With these people, right.
SY: And it’s like, yes! It’s been awesome. I’m glad it’s TV and not just one small thing. We got to spend months together.
What made A24—you said they were involved kind of from the beginning—what made them the right choice for this?
LS: I had known Ravi for years in my broadcast days. I had a pilot at NBC that he was actually a producer on and we had kind of fallen out of touch and so we just scheduled a general meeting to catch up and I happened to have that road rage prior. So I just really like that they were so encouraging. Ravi, to his credit, was just like, “Oh I can see there’s something that’s bonding you to those characters. Keep going.” A24 does do a great job of, you know, obviously, they have such a great track record and you know they also have a very strong brand. I’m not gonna lie. I was seduced by the merch.
AW: [Laughing] That aspect ratio blanket, do you like that?
LS: I have the umbrella.
The music choices are really good, as well. Limp Bizkit, I think popped up. Sugar Ray popped up.
LS: Thank you. Yeah, a lot of those songs I’d write into the outline and you assume you’re not gonna get it and shockingly Netflix is so supportive and we were able to get, like, all the songs.
SY: That’s Sonny’s mastermind from top to bottom. That soundtrack was in there from the get. He fought, like, multiple hands trying to rip it from him. He just kept pressing. And I really think that whole soundtrack is super iconic.
Were you familiar with the Incubus song already?
SY: We talked about this, maybe that’s why it came up. I had performed that at my high school church talent show, so we’re like revealing cringe memories.
LS: That’s what was so refreshing working on this because no other project with no other group of people could I be like, “Oh, hey. At Korean church afterward, did you have a Taylor 7 series guitar with lifted strings? Because if I pitched that with any other group of people they’d be like, “What?”
SY: They’d vehemently deny it.
The scene with [Amy] and the gun in the first episode is an incredible scene. How many takes did that take?
AW: That was, like, so short. That was so not hard to do. I was like, “I got this.” It was more the therapy scenes that I would say were the more challenging ones where I had to talk for a long time. I’m so used to having a lot of stuff to do and gesturing a lot and to just have to sit there [and do] a page and a half of basically me talking straight words that I didn’t write myself.
I did understand them but I think that was a lot more challenging than masturbating with a gun. That was fun, that was easy, and it just felt—that one felt very honest. We had been struggling to come up with what Amy could do that was something that was naughty and private for herself. And as soon as Sonny pitched that I was like, “Yes! That’s it.”
LS: And again I would be so hesitant to pitch that to [someone else].
AW: That could have taken you down, like, to the wrong person.
LS: Yeah, “How dare you?”
I love the follow-up line too where [Joseph Lee’s character George] is like “I don’t fuck guns” or whatever it is.
AW: Oh, that was so funny. That was on the set, on the day, that you came up with that.
LS: Because before there was a line that one of the writers had written. I think it was, “Well, vanilla’s the most universally beloved flavor of all time,” which is very funny on the page but then when we got it on its feet it just felt a little too long and too written and I was like, “Oh fuck. We need something new.” And we tried a bunch. It was like the last thing that we tried and Joe, Joe crushed it. He is very funny Because he takes it so serious. Like to say “I don’t fuck guns” with, like, fight energy.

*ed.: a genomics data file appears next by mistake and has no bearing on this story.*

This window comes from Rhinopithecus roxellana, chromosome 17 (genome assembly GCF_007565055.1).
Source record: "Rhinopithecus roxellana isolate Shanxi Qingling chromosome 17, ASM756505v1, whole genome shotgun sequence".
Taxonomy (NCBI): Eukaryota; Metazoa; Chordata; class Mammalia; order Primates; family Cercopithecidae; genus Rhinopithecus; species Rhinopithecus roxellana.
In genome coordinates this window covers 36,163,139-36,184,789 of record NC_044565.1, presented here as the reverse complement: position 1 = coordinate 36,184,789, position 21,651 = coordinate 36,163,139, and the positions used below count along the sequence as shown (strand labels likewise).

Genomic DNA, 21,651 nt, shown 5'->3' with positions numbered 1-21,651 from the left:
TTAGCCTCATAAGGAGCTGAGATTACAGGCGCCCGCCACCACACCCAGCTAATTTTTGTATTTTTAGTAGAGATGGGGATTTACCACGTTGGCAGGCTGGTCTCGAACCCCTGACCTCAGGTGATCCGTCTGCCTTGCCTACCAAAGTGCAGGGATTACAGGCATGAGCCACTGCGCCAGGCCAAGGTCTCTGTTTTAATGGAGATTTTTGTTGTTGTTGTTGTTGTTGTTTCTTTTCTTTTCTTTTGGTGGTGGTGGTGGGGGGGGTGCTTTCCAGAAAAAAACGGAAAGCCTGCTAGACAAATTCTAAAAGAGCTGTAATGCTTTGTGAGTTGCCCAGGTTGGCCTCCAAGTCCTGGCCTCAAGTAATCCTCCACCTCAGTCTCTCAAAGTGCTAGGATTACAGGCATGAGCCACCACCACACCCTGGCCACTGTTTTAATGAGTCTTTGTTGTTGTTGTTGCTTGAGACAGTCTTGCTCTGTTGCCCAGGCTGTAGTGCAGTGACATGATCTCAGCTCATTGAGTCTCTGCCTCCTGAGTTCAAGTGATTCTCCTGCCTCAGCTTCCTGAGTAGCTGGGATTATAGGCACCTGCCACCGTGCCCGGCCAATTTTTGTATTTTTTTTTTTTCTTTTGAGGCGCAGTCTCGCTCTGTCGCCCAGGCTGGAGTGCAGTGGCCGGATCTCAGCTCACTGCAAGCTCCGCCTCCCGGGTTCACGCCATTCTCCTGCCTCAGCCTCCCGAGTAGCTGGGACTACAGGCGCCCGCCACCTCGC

So good, so good.
AW: I don’t know if you know this but he’s also a really incredible artist.
Oh really? I didn’t know that.
LS: Yeah, you should check out his art. A little fun anecdote about the gun masturbation scene, so the pilot was originally written to be all Danny’s story first and then Amy’s story. So the gun masturbation was just its own scene. And then as we were editing it just felt better to crosscut [with other things].
Any favorite scenes or that were the most fun for you as actors?
AW: I mean, I think the finale, you’ll see the finale. I think that was really special because in all the episodes that you’ve watched [Steven] and I are barely [in scenes together] so we obviously have a rapport so it was just really nice to spend all that time together and then to just watch, it really does amaze me to watch Steven work. It just feels so true, what he’s experiencing and I just—it was just so interesting to watch someone be so committed and willing to put his body in a space that was so true. I’ve never forgotten that.
SY: There’s so much balance to this show. Because the thing I learned from Ali is, also, don’t forget to protect your body, like, your instrument.
LS: The finale was also fun because it was the last thing we shot. All season long we were all over the place but then the finale was all in that last week. So it did feel like the end of summer camp a little bit. So a lot of emotions. It was really, really fun. And I don’t wanna ruin the finale at all but also the vibe for every shot felt very special.
AW: Also the other thing that was really special about that was that Lee was directing. That’s the first episode of television that he’s ever directed. And again, that only happens once, you know? And I know what that’s like afterward to experience someone seeing it and you never get that again. So that was very special.